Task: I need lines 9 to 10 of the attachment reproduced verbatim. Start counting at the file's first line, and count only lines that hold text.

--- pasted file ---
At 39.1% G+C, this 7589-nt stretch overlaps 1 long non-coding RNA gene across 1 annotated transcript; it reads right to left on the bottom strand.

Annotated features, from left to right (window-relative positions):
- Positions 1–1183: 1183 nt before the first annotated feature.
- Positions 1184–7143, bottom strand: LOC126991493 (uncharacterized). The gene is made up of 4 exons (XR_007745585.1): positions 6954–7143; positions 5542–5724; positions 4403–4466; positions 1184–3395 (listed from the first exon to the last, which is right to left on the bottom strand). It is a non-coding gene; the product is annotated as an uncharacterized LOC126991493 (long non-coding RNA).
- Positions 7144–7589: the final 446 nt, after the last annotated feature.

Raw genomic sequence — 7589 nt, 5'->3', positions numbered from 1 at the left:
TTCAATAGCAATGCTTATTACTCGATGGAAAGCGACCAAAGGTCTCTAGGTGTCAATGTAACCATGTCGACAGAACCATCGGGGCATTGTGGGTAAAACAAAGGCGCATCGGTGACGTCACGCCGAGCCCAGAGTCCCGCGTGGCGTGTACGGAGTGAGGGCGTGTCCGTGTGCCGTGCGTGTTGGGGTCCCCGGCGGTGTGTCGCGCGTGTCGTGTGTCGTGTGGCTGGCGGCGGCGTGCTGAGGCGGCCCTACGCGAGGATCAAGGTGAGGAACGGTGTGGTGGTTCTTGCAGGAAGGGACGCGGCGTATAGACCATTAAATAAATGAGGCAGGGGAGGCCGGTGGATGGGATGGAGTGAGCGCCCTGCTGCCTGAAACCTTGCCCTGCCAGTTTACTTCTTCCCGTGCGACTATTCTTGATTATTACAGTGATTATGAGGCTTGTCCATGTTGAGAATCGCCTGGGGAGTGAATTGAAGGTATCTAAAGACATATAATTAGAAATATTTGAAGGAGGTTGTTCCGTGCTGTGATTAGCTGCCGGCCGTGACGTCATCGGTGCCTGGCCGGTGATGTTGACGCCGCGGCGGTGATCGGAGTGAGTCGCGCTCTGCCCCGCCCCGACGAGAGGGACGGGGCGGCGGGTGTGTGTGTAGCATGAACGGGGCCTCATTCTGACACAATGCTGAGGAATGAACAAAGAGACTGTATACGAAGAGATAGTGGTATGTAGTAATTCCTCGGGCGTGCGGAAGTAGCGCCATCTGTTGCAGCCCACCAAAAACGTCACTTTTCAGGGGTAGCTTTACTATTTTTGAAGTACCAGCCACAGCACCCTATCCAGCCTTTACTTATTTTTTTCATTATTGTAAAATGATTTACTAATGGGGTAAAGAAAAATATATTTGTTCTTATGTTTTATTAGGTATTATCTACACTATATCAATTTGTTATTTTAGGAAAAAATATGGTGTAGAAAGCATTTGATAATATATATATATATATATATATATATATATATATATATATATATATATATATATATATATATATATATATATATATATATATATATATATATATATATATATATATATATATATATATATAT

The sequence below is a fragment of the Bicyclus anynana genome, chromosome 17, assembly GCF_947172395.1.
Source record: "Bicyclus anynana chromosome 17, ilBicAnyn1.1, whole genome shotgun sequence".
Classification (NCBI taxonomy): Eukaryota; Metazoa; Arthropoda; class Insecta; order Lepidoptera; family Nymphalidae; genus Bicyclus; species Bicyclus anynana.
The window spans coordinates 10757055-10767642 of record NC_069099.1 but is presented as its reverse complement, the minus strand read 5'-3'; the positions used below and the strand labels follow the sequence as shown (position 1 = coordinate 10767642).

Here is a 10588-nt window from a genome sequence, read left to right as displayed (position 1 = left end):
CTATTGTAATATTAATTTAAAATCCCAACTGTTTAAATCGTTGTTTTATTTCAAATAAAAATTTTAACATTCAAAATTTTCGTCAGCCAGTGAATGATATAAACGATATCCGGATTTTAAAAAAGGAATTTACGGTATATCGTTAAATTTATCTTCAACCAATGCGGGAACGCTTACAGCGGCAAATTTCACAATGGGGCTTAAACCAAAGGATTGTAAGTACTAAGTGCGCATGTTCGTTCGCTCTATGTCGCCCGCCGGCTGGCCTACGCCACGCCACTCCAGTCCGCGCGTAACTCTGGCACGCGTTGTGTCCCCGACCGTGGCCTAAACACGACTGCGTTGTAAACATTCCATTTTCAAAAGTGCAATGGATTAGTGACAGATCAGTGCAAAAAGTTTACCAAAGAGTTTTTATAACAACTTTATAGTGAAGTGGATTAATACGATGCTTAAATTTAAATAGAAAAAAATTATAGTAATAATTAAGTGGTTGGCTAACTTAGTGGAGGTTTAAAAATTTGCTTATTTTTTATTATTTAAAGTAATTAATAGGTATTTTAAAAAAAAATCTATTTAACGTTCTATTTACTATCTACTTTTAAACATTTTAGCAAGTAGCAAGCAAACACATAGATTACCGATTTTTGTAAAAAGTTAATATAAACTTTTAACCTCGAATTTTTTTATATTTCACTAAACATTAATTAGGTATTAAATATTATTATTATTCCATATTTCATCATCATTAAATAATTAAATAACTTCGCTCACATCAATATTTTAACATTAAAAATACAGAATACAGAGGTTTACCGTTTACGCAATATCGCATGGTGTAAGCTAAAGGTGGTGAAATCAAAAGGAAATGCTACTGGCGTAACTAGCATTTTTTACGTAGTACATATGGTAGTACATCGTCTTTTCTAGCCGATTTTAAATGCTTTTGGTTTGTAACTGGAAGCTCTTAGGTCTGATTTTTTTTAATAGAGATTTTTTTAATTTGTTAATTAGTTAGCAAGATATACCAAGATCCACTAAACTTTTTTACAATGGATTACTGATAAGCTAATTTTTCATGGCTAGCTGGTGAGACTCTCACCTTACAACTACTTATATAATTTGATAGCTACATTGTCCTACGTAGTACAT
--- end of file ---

Source record: "Bicyclus anynana chromosome 17, ilBicAnyn1.1, whole genome shotgun sequence".
Classification (NCBI taxonomy): Eukaryota; Metazoa; Arthropoda; class Insecta; order Lepidoptera; family Nymphalidae; genus Bicyclus; species Bicyclus anynana.